By Kay Helbling
Planning for your pet’s death.
Whiskers was in our family for 16 ½ years. He was definitely old, but his death was unexpected since he was still in good health. Anyone who has lost a pet knows that no matter what the circumstances it’s always painful. What I wasn’t expecting is all the decisions that had to be made, immediately. Decisions I wasn’t mentally or emotionally ready to make.
When I carried him into the vet, I hoped we’d be talking about recovery, instead I was faced with questions. Do I want him returned in a box ready for burial, or do I want him cremated? Do I want his paw print set in clay as a keepsake? At that moment all I could think of was how I’d tell my sons they had lost the wonderful playmate they’d grown up raising. All answers had to be based on what would ease them through the transition. My head wasn’t able to easily sort past my own grief to make reasoned decisions.
I learned that planning for your pet’s death and burial arrangements are better made long before they’re needed. While he is still purring and playing would be a better time for a casual talk. Would we want him buried in our back yard in a box resting on his favorite blanket or should we spread his ashes among the grass where he liked to (think he could) catch birds?
After your pet is gone, you’ll think about him at every turn. How can he be a part of your house for over a decade and not still see him reach at your legs to play as you walk up the stairs, hear him play with the door stop in the morning to let you know he wants to come in, and feel him curl up around your pillow when you go to sleep at night. How do you get past all these feelings? Here’s a few ideas that may help you fill that void and I’m sure you all may have others you can share with us.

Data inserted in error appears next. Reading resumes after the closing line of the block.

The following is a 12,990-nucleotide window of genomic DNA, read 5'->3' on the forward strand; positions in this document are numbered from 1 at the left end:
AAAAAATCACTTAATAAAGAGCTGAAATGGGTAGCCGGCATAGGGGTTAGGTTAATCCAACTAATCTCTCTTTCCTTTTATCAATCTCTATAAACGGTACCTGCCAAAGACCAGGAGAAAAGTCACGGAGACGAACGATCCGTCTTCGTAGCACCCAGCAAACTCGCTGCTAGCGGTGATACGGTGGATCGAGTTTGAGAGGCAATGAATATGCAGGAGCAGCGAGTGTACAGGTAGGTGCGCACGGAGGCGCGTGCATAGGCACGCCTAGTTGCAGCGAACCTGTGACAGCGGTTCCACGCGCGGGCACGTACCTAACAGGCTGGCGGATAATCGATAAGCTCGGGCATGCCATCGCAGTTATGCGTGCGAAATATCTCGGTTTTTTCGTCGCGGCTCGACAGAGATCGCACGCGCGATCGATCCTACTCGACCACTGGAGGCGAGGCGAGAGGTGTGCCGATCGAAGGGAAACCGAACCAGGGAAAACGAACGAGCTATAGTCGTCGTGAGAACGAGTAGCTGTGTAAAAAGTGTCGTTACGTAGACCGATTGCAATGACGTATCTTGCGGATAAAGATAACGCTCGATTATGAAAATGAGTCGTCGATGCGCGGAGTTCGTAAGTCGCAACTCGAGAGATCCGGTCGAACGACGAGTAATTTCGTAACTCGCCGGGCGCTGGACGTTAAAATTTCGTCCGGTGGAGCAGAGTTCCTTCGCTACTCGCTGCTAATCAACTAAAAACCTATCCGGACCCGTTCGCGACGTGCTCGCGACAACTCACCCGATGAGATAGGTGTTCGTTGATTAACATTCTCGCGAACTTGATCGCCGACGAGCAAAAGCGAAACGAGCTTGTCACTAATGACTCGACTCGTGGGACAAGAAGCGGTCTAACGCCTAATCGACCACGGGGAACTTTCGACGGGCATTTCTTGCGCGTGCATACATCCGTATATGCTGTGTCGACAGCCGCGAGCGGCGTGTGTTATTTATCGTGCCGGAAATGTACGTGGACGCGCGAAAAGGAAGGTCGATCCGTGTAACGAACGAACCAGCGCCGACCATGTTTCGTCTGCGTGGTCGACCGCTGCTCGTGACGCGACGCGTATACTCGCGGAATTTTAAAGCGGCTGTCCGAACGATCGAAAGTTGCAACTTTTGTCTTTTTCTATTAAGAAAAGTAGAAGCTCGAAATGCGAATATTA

When you are taking video film of your family, don’t forget to film your pet playing with your children or simply purring by your side. Keep a photo album dedicated to pictures of your pet. I’m so glad we did. We called ours “Whisker Pics”. It has been so wonderful to look through the many hats the boys had him wear over the years, how he used to sit like Old King Cole with his belly showing, and how my son carried him around the house like a boa around his neck.
Keep all the worn name tags he may wear over the years. These are great keepsakes to add to your key chain. So, in other words, don’t just make the necessary pre-funeral decisions, also prepare for having him as a part of your life after he’s gone.
Now, I’d like to add one last note to all our friends who so kindly sent us a card of sympathy. How wonderful they were to receive. Sharing your own words of experience, wisdom and empathy in dealing with our loss were so comforting. Having the knowledge he is probably playing in a big meadow where he is actually able to catch one of those birds has les us smile through the tears. We thank you.
Kay was an insurance adjuster and executive for 15 years, a small business owner, and a teacher for ten. But, her most fulfilling work has been as a mother of her two boys watching them as they played and loved their cat, Whiskers.
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